It didn’t take Daniel Nava long to make an impact upon his return to Pawtucket from Boston.  After the Red Sox optioned Nava to the PawSox, he took a quick snooze, hit a three run homer and scored the game winning run in the tenth on Thursday night at McCoy.  Of course, by now, we’re not surprised by anything Nava does.  After spending more than a month with the Red Sox (.286, 1, 16) Nava relishes the experience. “I learned a lot while I was up there.  It was a great experience.  I am grateful to have that experience.  On the field, off the field, guys really want to win up there.  That was apparent the first day I got there.  You put your own numbers on the back burner.  Let’s just win.  It was really cool to be a part of it.”

     Nava spoke of his evolution.  He’s gone from the quirky minor leaguer who leaves tickets for Erin Anfrews of ESPN, to a valued member of Red Sox Nation.  “It feels good.  I’m back down, I’ve got stuff I’ve got to work on.  By no means am I content.  I know baseball and there’s always something to be worked on.  It does feel good to know that I was able to contribute and help the team win.”

     Whether he’s telling the truth or not, Nava says that there is consolation in knowing the reason for his demotion wasn’t poor performance, it’s just a numbers game with Jeremy Hermida coming off the disabled list. “Of course, it’s an encouragement for sure.  Like I said I am back here to work on things and I’ll make the most of this opportunity.”

     By now, everyone knows the story of the “little engine that could”.  Nava, who just a few years ago had to wash the laundry of the baseball team at Santa Clara will forever more be known as a Major Leaguer.  His historic grand slam off Joe Blanton on the very first big league pitch he ever saw, is still fresh in his mind. “Off the bat, I didn’t think it was gone.  I thought it might be a good ball into the gap.  I really wasn’t watching the flight of the ball, I was watching Jayson Werth in right field.  He took two or three steps and stopped and that’s when I realized that it was gone.  I just wanted to make sure I touched all the bases and didn’t trip.”  One pitch, one swing and one step into Red Sox lore.  “It was surreal.” said Nava.  “I didn’t want to go out for a curtain call.  I have a lot of respect for the guys that have been there.  The only way that happened was because someone pushed me up the steps.  It was really cool that it happened.   I guess I didn’t grasp it at the time.  It did eventually dawn on me that it was pretty cool.”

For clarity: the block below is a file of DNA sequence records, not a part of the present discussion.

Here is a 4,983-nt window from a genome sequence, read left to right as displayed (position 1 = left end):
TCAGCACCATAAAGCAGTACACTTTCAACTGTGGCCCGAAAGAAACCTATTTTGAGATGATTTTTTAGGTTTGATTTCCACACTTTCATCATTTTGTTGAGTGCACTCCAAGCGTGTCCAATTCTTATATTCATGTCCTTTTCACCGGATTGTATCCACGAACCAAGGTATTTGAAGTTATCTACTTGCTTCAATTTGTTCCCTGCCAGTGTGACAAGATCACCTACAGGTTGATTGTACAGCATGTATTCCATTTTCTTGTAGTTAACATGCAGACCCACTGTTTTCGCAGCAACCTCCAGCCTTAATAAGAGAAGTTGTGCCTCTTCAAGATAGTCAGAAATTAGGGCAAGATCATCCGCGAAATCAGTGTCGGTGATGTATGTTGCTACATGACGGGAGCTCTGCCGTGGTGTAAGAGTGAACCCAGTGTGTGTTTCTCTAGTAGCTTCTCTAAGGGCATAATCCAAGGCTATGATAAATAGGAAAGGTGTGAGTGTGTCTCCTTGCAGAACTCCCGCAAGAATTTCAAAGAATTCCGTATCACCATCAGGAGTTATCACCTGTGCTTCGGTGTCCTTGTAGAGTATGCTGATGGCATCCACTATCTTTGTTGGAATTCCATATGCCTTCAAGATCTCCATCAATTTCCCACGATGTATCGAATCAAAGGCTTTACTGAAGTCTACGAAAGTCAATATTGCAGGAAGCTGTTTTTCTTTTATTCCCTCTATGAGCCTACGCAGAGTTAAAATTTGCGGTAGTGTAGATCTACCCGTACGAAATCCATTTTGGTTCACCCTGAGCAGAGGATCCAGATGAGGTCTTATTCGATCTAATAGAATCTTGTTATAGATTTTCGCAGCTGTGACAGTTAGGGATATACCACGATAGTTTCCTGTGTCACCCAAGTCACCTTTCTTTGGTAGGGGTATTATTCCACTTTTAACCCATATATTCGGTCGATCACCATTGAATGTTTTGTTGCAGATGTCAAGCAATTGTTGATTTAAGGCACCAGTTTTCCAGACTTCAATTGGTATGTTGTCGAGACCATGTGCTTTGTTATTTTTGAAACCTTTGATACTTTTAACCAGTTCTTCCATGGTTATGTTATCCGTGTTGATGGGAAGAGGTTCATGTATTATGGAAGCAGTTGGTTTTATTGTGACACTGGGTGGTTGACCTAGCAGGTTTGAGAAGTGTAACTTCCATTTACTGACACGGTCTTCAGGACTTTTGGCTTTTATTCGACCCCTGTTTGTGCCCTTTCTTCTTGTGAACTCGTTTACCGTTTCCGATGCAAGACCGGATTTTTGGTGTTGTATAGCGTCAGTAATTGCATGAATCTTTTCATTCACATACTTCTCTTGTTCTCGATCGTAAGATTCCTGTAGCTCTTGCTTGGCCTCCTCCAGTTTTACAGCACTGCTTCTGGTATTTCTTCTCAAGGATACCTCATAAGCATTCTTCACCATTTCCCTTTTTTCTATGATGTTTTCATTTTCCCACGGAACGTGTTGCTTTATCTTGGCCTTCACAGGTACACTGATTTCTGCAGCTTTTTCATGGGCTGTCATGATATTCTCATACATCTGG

Daniel said that despite his heroics in front of a packed Fenway and a national TV audience, he was able to get around pretty easily in Boston.  “The next day, I was able to walk to the ballpark and no one knew who I was.  It was a good moment, but I didn’t need bodyguards.  There was no paparazzi following me around.”

     Something else that pleased Nava was the fact that he played and produced the entire time he was there.  It wasn’t just some fluke grand slam.  “That felt very good being in the situation I was in.  Going day to day, I was fortunate to be able to stay up there as long as I did.  It felt good to contribute to winning.  I really mean that.”  Since he was unsure of how long he’d stay with the club, Nava never allowed himself to take a breath, pinch himself and make sure this all was really happening.  “I never let it sink in, just because I was going day to day.  I was afraid if I did, I might relax a bit and lose my edge.  Maybe in the offseason, but not yet.  I still have a job to do today.”

     He did the job yesterday and after a good night sleep, I can’t wait to see what he does today. 


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